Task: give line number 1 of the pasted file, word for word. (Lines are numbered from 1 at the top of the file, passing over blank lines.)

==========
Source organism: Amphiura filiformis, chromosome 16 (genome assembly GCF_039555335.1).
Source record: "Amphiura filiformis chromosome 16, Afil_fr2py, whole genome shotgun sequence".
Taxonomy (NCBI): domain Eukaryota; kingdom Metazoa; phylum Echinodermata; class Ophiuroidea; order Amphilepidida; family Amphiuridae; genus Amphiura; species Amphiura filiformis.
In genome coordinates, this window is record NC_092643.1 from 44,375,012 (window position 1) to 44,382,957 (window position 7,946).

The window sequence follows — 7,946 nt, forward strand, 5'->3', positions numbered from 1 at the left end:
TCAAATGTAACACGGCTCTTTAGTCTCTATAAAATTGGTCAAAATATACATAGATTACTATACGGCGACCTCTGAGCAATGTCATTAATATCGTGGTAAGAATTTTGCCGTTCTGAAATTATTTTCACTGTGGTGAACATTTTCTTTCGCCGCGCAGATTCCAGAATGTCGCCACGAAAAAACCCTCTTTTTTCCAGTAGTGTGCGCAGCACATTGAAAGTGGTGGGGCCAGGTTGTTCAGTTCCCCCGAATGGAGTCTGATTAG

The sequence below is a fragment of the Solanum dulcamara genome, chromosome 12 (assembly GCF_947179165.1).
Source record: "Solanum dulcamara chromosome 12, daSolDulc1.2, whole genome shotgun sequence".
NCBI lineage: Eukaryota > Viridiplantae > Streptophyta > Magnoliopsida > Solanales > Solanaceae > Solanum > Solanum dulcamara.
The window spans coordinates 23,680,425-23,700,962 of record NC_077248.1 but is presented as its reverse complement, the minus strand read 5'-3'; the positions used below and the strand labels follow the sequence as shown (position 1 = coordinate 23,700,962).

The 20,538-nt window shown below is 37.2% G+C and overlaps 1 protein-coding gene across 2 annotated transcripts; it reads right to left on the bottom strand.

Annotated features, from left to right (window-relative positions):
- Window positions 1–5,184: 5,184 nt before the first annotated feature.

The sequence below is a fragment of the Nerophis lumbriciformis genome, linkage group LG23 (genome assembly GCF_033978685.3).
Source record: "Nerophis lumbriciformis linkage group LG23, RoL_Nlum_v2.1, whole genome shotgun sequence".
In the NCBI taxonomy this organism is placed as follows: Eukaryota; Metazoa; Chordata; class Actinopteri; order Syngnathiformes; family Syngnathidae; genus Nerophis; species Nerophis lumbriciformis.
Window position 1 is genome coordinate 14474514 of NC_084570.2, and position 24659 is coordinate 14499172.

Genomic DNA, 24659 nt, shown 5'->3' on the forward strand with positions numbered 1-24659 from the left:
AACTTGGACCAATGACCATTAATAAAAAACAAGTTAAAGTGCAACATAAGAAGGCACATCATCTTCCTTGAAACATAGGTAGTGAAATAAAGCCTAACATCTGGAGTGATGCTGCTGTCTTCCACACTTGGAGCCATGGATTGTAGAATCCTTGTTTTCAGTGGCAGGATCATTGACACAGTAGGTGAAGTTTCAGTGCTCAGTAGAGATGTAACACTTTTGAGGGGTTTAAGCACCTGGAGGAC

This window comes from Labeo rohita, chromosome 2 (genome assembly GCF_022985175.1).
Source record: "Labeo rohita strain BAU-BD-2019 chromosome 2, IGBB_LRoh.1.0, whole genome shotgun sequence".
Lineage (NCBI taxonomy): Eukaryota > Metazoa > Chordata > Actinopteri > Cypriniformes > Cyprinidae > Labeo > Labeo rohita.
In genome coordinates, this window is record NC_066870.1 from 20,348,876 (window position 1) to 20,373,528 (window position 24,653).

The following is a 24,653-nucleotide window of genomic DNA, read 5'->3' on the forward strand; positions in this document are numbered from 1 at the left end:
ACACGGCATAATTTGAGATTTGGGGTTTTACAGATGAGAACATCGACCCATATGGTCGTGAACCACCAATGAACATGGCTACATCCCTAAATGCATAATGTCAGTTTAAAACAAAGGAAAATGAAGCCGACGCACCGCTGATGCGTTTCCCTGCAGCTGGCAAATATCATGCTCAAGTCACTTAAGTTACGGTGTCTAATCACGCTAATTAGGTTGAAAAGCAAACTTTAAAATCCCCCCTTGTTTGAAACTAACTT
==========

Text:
Source organism: Amphiura filiformis, chromosome 16 (genome assembly GCF_039555335.1).